Son of God—St. John had identified him as son of man in remembrance of the human humiliation in which he once had known him, he here identifies himself as that same son in his glorification. The promises at close of this epistle are taken from the second psalm, in which that sonship is described in its power.

Eyes… feet—Quoted from St. John’s picture of him, Revelation 1:14-15. The eyes are alluded to in searcheth, Revelation 2:23.


Verse 19

19. Thy works—Works are here generic, and include the four qualities that follow, namely, charity, service, faith, patience. They are both works internal and works external. Charity is here love both to God and man.

Faith—By the true reading this occurs next after charity. It implies the true believing faith by which a man is justified, a perseverance in which is fidelity.

Service—The quality by which the faithful Christian serves the well-being of his fellow beings.

Patience—The persistence and consistency with which he perseveres in those works.

And—The semicolon should precede this and, and the clause should read, “and thy last works are more than the first.” The blessed reverse of the declension of Ephesus, Revelation 2:4. The Church was abounding and advancing in graces of heart and activity of life.


Verse 20

20. That woman—Though Alford rather approves the reading, thy wife, (meaning the wife of the pastor or bishop,) Tischendorf and Trench reject it. This reading may have arisen from the words, “Jezebel, his wife,” 1 Kings 21:25.

Jezebel—Was the true female counterpart of Balaam, both being great patrons of the same system of idolotrous sensualism, the fiery Molochism of the Tyrian sun-god. He seduced Israel on his first entrance to the promised land; she, more fatally, centuries after, won the kingdom of Israel to a still more fatal form of the same apostasy. She was the daughter of Ethbaal, king of Tyre and priest of Astarte. She became the wife of Ahab, king of Israel, and not only imported the voluptuous rites of the Tyrian religion, but gave it a complete ascendency over the religion of Jehovah in Jehovah’s own land. A contempt for the gloomy and narrow scruples of the true Israelite was diffused; it became aristocratic to be dissolute; temples were abundantly erected for the seductive rites, until but 7,000 adherents of Jehovah were alone known to Jehovah himself in the fallen nation. The overthrow and tragic end of Jezebel we need not here rehearse. Her antitype in spirit and influence was now found in the little Church of Thyatira, a libertine woman of great talent seducing the people by sensual doctrines, and leading them into most atrocious practices. There is not the slightest demand or excuse for giving any allegorical sense to these plain facts. The remark of Alford, that the emblematical name of Jezebel, given to this woman, leads “us into the regions of symbolism,” is over-strained. If we were to brand a modern traitor with the name of Judas, that would not at all imply that his treasonable character and acts were allegorical, or his person an unreality. And we have specimens of even female lecturers at the present day denouncing the institution of marriage, and propagating a theory of unsanctified sensualism, aiding us to understand both the Tyrian and the Thyatirian Jezebel. She claimed to be a prophetess, as Balaam was a prophet. That is, she assumed to be a religious doctrinary.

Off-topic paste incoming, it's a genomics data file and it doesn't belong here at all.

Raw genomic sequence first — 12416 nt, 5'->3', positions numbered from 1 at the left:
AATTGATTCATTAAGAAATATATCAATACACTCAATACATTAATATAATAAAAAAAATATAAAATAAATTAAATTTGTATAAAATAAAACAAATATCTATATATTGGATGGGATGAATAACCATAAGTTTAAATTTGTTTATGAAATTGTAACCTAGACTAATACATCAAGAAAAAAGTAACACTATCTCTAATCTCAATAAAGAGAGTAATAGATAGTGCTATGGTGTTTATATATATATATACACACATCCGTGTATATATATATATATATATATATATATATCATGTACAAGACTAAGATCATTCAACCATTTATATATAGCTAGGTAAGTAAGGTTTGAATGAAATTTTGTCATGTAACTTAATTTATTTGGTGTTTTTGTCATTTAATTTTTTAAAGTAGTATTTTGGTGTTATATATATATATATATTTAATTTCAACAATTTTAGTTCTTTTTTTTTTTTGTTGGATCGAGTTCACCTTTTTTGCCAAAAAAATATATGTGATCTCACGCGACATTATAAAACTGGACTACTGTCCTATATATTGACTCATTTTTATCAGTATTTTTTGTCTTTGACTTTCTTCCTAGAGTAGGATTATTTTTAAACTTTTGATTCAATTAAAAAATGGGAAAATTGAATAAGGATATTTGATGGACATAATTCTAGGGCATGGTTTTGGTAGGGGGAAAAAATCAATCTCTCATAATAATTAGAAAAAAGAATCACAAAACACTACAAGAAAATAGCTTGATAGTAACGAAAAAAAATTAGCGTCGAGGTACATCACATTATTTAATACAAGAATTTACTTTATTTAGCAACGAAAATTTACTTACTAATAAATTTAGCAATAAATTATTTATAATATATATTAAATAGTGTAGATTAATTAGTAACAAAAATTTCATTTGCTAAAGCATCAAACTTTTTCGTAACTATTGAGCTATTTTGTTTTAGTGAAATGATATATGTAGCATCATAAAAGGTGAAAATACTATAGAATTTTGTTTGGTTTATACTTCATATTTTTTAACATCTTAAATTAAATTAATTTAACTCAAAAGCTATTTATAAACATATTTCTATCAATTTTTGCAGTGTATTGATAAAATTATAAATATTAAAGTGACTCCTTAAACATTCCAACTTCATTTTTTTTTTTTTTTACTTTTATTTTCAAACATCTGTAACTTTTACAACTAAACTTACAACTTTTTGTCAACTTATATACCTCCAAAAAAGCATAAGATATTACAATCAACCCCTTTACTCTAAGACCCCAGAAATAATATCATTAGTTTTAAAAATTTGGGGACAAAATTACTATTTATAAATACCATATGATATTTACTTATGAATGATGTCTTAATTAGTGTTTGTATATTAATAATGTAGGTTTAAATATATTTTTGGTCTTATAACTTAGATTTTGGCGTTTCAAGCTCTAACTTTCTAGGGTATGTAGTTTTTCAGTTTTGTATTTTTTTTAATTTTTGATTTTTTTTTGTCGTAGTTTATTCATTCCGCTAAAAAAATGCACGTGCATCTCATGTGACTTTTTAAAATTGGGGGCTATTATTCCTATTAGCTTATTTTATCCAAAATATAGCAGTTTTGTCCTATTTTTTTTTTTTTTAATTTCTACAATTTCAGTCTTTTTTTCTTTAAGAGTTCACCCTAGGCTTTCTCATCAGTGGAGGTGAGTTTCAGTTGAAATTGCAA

My servants—As Balaam’s influence seduced Israel of old.

Fornication—Eating of things sacrificed unto idols.


Verse 21

21. I gave her space—The Church tolerated her from negligence, but Christ allowed her space in mercy. Yet she had been living on probation.

Repented not—It would seem that the space for repentance hardly now existed; yet there is a saving clause at the close of the next verse.


Verse 22

22. Behold—A challenge of attention to this threatened judgment; a judgment so clear and palpable as to strike all the Churches, Revelation 2:23.

Cast her into a bed—Her bed of adulteries shall be exchanged for a bed of tribulation; a figurative bed of penalty for the literal bed of sin.


Verse 23

23. Her children—Not her partisans and followers, for they are threatened their due in the last verse; but her literal brood, who are worthy of death for the sins both which they have learned from her and have freely practised.

With death—As a direct penal infliction, a capital punishment. It shall not be a natural decease.